EMEA’s Business Services Landscape
Cairo, 14 June 2020 – Egypt has recently been featured in a report by The Association of Business Service Leaders, ABSL, a leading international non-profit organization that connects global and local companies that set up their global service centers in Central and Eastern European countries.
The report, co-authored by Deloitte, JLL, and Randstad, profiles 18 carefully selected countries and covers the whole spectrum of business services location options in the EMEA region.
The report, titled EMEA’s Business Services Landscape, brings into focus a number of factors that strengthened Egypt’s position as a world-class destination for business services such as its very large, well-educated workforce, and the highly-competitive operating costs it offers.
The report highlights the availability of talent in Egypt as an edge allowing it to set itself apart from other nearshore destinations by offering companies the possibility to implement service centers on a large scale.
“I’m thrilled that Egypt is the only non-European country to be listed in the report, Hala El-Gohary; CEO of The Information Technology Industry Development Agency (ITIDA), said.
The business services sector has recorded strong and consistent growth with high employment rates at a total of 174K people employed. “We have a solid plan in place that guarantees the next wave of growth targeting to reach 225k as total employment by 2022,” commented ITIDA’s CEO.
Egypt has established itself as a prime location for business and IT services for global operations serving 100 countries. The government pro-actively supports the sector, ranging from investments in talent and infrastructure to incentives and support to foreign investors.
The market in Egypt is experiencing a shift in its services portfolios, the report confirmed. The report throws light on the companies’ move from multilingual contact centers to high-value niche services such as product development and R&D.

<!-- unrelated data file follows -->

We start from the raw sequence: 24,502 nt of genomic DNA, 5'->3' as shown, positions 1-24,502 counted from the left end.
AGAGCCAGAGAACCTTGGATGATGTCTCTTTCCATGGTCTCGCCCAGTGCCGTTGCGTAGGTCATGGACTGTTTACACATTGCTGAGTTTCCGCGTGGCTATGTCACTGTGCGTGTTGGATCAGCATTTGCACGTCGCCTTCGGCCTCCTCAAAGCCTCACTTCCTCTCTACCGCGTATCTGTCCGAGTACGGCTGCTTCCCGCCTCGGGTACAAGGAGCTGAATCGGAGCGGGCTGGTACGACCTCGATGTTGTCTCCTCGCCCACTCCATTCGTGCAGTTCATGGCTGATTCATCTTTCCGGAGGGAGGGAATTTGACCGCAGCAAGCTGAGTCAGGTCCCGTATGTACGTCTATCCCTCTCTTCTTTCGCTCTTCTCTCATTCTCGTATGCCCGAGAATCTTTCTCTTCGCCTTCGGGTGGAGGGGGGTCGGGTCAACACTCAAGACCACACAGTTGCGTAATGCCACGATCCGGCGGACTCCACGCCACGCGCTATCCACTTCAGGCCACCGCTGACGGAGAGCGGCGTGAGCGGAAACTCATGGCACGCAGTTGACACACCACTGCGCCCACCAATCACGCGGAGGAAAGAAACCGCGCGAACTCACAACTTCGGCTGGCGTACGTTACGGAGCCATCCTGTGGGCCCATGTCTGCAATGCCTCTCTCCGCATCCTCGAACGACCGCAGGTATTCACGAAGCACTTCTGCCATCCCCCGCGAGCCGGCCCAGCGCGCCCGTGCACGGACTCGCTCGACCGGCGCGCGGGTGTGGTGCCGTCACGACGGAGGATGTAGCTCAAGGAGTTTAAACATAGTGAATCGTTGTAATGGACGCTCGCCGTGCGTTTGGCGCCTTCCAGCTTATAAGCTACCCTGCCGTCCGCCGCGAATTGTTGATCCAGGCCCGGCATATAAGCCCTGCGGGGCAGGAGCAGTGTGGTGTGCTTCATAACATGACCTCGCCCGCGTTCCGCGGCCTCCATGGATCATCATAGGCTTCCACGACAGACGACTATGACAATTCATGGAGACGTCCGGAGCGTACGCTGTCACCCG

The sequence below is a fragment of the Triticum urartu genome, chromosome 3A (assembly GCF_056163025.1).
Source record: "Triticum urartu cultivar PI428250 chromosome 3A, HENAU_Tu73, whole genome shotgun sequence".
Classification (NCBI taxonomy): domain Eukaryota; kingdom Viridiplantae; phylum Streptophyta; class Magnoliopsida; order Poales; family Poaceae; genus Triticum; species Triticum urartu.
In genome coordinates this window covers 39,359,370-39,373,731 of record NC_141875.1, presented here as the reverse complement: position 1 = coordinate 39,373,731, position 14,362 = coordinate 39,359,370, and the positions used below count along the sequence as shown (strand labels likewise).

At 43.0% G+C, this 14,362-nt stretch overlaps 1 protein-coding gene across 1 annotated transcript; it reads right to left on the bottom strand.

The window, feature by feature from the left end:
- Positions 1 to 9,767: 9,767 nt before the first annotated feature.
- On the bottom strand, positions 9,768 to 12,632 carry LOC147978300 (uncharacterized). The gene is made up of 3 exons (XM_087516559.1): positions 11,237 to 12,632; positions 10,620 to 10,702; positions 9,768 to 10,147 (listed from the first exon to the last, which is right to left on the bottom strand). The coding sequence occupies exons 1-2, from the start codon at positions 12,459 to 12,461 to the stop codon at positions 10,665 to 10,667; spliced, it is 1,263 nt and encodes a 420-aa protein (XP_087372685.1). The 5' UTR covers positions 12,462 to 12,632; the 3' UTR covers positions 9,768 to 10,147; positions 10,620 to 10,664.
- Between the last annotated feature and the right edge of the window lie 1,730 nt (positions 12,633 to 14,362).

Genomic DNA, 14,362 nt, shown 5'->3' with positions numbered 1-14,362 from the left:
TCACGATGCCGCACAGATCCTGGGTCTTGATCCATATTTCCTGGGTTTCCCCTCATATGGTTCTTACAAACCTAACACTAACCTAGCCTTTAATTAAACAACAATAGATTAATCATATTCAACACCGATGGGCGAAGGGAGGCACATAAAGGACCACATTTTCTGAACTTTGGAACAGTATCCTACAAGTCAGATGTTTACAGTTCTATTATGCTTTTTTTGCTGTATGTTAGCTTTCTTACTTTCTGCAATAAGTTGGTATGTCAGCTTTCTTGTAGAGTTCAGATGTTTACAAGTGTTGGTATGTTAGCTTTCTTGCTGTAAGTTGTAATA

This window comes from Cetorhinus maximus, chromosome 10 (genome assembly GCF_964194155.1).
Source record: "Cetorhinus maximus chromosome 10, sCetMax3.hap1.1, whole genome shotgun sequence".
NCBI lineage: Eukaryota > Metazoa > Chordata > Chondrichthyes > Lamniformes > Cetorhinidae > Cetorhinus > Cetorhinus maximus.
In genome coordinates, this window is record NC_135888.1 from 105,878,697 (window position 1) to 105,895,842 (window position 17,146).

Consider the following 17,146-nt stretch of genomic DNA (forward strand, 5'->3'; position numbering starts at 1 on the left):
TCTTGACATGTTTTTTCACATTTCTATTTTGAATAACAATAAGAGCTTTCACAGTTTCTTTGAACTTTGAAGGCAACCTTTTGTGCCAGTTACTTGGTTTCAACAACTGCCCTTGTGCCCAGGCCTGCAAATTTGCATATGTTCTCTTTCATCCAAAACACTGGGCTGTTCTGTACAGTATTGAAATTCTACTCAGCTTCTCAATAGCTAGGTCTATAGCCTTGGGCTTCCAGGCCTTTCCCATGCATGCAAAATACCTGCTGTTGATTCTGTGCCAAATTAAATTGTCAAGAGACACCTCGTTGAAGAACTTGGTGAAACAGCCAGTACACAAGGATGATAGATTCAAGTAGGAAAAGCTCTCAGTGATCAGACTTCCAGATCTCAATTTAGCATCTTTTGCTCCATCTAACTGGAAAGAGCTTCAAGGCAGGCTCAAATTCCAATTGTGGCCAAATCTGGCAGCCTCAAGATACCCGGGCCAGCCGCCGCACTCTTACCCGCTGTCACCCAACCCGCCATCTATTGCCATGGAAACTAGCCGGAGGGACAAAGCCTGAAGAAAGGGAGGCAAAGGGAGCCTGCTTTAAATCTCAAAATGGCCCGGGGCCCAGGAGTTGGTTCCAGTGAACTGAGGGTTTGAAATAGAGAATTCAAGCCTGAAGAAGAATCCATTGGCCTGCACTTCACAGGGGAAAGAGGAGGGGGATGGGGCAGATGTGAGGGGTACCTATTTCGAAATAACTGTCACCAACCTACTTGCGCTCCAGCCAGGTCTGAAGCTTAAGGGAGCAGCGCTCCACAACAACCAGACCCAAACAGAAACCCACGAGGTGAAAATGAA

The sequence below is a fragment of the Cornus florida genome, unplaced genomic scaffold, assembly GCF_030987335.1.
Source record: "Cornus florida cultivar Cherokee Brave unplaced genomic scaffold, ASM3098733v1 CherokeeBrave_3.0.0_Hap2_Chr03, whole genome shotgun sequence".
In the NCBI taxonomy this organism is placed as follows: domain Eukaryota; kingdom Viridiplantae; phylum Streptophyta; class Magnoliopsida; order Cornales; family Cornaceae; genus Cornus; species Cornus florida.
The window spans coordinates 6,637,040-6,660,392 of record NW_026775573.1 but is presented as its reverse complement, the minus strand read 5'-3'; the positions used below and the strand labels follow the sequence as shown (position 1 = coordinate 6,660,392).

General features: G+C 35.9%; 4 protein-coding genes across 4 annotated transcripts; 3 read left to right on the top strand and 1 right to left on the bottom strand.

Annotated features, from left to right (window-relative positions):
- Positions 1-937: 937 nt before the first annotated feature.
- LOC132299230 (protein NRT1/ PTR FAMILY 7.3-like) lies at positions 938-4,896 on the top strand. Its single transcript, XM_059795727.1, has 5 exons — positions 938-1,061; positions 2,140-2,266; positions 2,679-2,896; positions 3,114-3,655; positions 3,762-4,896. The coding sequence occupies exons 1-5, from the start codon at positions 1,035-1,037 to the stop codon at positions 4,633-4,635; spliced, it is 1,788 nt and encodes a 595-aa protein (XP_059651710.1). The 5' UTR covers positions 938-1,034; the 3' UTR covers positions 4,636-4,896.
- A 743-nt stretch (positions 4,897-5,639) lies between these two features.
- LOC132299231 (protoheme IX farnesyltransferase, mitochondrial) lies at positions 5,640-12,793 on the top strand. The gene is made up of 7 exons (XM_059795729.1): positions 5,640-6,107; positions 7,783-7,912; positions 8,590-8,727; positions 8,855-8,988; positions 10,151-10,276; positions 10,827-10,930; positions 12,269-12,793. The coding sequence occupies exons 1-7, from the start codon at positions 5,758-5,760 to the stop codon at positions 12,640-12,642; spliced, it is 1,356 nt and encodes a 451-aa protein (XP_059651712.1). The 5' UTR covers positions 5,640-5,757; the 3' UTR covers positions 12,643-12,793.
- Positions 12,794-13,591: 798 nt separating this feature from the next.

“We are constantly observing the shared services sector in the EMEA region and are astonished at the pace at which some locations are developing. More and more centers where new investments are being opened increase year by year - this is Egypt in particular”, said ABSL Strategy & Business Development Director, Paweł Panczyj. With more than 100 centers, Cairo is the main location for the industry, but increasingly companies are also locating in Alexandria.”
“Egypt’s key strengths are its very large and educated workforce, which allows the country to set itself apart from other nearshore destinations by offering companies the possibility to implement service centers on a large scale. Access to qualified staff is a key factor in choosing an investment in our sector,” he added.
The report is perceived by its authors as a practical location handbook that gives a fair overview of the leading metrics considered important in the location evaluation process.
“Egypt is one of the next frontier GBS/SSC destinations in EMEA regions. It offers investors both the benefits of lower-cost offshore and convenience of nearshore locations. With a population of one-fifth of EU’s total, young and well-educated workforce it offers good opportunities in Finance and Accounting, IT and other typically outsourced functions.”, commented Vitaliy Lehkyy, Manager, Global Location Strategies at Deloitte.
According to the report, The US and UK account for more than 30 percent of the countries of origin of export-oriented business services centers in Egypt. The report revealed that software development (62%), customer service (29%), and IT helpdesk (24%) are the major types of services delivered by the centers in Egypt.
The report highlights Egypt as a top country in terms of availability or supply of talent pool with accounts payable role, only second to the UK. This emphasizes the potential for Egypt to host Finance shared services centers.
The report intentionally does not seek to profile specific cities or rank the locations in order of attractiveness but covering country snapshots with key macroeconomic indicators, human resources landscapes, payroll costs, and key labor code characteristics.